Review calls for Treasury to push Whitehall on better use of data

Report from Sir Michael Barber also urges departments to be more receptive to ‘disruptive innovation’

A review of civil-service productivity has called on the government to implement a step-change in the use of performance data. This, the report claimed, would routinely deliver “marginal gains” for departments when services compared their performance with sector leaders.

A report from Sir Michael Barber, who led Labour prime minister Tony Blair’s delivery unit from 2001-5, has also encouraged the government to open up Whitehall to more “disruptive innovation”, alongside the creation of a new “public value framework” that government departments would use to benchmark the effectiveness of their spending.

Barber said there was “no excuse” for not having good performance data available in the second decade of the 21st century, but accepted that the government was already making progress with initiatives, such as the cross-government “data sprints”.

Nevertheless, the report calls the profile of existing data initiatives across government to be raised, and for the Treasury to act “as a catalyst” for this by demanding transparent, better quality, more consistent, and more timely data from departments. 

On the recommendation that public bodies such as schools and hospitals be “routinely challenged” to consistently use their data to deliver marginal performance gains at no extra cost to the taxpayer, Barber said the Treasury and departments had a key role in applying pressure on underperforming “units”.

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“As the government continues to seek opportunities to harness data and share its knowledge, there is every reason to believe that year-on-year, nudge-by-nudge, there should be improvements in performance across the board as a matter of course and without extra cost,” he said.

Alongside marginal gains, there should also be increasing “disruptive innovation” in government, through “radically new ways of doing things that deliver much better outcomes for reduced costs”.

The Treasury must do more to promote such an approach, Barber said. “It could demand that disruptive social or technological innovations, which radically improve outcomes and dramatically lower costs, are routinely presented by departments in business cases and Spending Review submissions. This would have the potential to deliver such change.

“The Treasury should actively pursue this approach in dialogue with the Cabinet Office and major spending departments. Ministers and officials from the latter should gain recognition for their courage and determination in innovating rather than for the size of their budget.”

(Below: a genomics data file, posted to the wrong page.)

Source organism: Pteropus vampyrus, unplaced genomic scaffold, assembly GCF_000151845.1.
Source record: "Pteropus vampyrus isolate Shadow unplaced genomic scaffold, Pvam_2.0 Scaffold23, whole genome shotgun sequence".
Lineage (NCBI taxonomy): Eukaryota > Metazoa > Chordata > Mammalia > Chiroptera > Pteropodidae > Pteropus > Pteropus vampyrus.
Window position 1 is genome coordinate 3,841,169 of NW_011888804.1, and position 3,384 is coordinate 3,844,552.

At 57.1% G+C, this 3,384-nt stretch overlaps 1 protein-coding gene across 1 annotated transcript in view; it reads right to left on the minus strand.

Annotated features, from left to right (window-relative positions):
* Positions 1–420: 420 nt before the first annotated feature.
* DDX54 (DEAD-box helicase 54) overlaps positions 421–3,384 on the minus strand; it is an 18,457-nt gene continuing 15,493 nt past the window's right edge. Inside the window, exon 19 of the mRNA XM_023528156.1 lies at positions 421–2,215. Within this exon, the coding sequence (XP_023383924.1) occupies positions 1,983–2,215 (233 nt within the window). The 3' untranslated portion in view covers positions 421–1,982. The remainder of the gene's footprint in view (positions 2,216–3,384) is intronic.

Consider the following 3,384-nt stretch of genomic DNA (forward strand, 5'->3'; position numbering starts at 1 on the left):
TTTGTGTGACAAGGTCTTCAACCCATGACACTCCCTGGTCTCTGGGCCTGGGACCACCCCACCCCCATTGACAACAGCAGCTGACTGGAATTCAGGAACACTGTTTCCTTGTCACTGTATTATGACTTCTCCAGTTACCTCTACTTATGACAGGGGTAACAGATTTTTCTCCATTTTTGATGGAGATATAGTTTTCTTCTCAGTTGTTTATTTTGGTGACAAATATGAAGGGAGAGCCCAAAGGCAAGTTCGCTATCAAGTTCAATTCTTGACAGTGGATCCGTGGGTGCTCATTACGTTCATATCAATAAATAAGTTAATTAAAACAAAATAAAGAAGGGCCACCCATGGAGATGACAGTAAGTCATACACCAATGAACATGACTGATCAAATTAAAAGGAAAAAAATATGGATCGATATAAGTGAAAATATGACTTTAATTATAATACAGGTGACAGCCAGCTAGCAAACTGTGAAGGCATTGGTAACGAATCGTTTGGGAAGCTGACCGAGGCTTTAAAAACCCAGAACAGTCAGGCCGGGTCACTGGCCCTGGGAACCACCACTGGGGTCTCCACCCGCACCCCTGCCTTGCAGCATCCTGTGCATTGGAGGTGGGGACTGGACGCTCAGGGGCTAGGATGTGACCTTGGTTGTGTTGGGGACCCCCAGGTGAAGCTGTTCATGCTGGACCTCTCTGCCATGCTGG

Chief secretary to the Treasury Liz Truss said the report’s recommendations were “a vital step” towards creating a culture of continuous improvement in public services.

Public Value Framework
Barber’s appointment to lead the review came against the backdrop of former chancellor George Osborne’s demand that departments find an additional £3.5bn in savings on top of the tough settlement agreed in 2015’s Spending Review – targets Osborne’s successor Philip Hammond has chosen to keep.

When it announced Barber would lead the review earlier this year, the Treasury said he had been “appointed to investigate how government can make efficiency improvements central to its culture and practices”.

Barber’s core proposal – the Public Value Framework (see below) – would be used by government to measure the likelihood that public spending would drive improved outcomes in peoples’ lives, primarily as a way to “set the agenda for dialogue” between the Treasury and departments.

He suggested that the next step in its implementation should be to pilot the framework collaboratively with some departments and agencies during the first half of next year, and that “many departments” had already expressed an interest in being involved.

The Treasury said Hammond would respond to the review in Wednesday’s Autumn Budget.

Barber said there had been many efforts to make government more efficient in recent decades, some of which had been very valuable, but which did not effect change in the desired way.

“The aim this time is to embed a new approach to productivity in the day-to-day working of government,” he said. “That means changing how Treasury and departments work together to maximise public value. I have been very encouraged by the enthusiasm of ministers and officials for this new approach.”


A version of this story first appeared on PublicTechnology sister publication Civil Service World

Sam Trendall

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